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The physics of wind instruments

  1. Feb 1, 2012 #1
    In a tube (open at both ends) that's vibrating at its fundamental frequency, is the air pressure the ambient air pressure at both ends and higher in the middle, lower in the middle, or can it be either higher or lower in the middle? Why?

    If the same tube is vibrating at the frequency of its second overtone (1/3 the wavelength of the fundamental frequency), can the pressure be the ambient pressure at one end and either higher or lower at the other end? If you blow on one end, does that end become the one with the regular pressure or the higher/lower one?

    If one end of the tube is blocked, does its fundamental frequency then become half of what it was before?

    String instruments seem so much easier to understand than wind ones.
  2. jcsd
  3. Feb 2, 2012 #2
    For a tube open at both ends, the pressure is equal to atmospheric at both ends. It oscillates inside the tube when excited at the appropriate frequency. The lowest mode will see the maximum pressure oscillations at mid-length (this is called a pressure antinode). So the lowest-mode (fundamental) wavelength is twice the tube length. The next higher mode with have two antinodes, at the 1/4 and 3/4 length points, and will have a wavelength equal to the tube length. The pitch will be an octave higher than the fundamental. The third mode (second overtone) will have three antinodes, at the 1/6, 1/2, and 5/6 length points. The open ends are still pressure nodes (equal to atmospheric).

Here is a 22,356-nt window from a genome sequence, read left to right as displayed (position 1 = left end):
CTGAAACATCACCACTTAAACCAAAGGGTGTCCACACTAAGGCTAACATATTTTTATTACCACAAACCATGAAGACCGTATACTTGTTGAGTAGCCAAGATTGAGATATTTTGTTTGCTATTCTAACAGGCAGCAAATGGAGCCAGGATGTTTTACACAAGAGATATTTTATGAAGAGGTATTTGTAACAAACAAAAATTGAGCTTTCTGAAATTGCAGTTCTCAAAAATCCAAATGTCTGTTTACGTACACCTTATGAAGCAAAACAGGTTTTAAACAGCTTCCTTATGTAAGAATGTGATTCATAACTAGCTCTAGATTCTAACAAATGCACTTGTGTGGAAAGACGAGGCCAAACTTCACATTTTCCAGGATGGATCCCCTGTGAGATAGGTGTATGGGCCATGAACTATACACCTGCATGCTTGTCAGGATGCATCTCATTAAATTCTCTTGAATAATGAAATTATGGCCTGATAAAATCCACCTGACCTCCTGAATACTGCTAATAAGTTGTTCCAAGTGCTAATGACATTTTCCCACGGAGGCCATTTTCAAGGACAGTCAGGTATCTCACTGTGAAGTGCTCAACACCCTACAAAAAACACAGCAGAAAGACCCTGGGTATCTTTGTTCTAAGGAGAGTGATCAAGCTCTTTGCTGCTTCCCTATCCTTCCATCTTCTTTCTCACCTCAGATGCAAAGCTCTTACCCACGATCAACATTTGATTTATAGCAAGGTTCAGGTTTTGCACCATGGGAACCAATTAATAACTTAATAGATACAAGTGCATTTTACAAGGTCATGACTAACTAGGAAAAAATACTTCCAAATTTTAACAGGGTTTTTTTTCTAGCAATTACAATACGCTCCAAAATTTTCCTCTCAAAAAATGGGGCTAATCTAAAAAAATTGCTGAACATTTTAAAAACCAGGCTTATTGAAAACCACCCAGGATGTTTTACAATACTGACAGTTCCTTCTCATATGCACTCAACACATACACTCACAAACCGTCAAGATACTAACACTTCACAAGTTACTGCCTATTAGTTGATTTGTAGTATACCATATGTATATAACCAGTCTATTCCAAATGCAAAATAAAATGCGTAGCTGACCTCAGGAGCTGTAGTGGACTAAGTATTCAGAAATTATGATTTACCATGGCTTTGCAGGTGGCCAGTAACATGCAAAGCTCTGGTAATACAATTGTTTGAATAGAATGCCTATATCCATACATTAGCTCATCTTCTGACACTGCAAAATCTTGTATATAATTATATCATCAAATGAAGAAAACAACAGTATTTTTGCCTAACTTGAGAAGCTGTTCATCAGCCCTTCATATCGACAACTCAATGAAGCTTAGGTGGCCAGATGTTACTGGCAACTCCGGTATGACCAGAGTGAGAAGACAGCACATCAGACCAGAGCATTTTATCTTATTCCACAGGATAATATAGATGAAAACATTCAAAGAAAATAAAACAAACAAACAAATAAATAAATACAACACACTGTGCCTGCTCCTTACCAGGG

If you block one end of the tube, that end becomes a pressure antinode. So the wavelength of the fundamental will be 4 times the length of the tube, the next mode will have two pressure antinodes, at the 1/3 point and the closed end (assuming the closed end is at 1), the next mode will have three pressure antinodes, at the 1/5, 3/5, and closed end (again closed=1).

  4. Feb 2, 2012 #3
    Wow. I was very confused before, but this cleared a lot of things up. I think you made one mistake though; the bolded 1/3 point should be 1/2, right?
  5. Feb 2, 2012 #4
    No, it's 1/3. See attached.

    Attached Files:

  6. Feb 2, 2012 #5
    That makes sense. Thank you!
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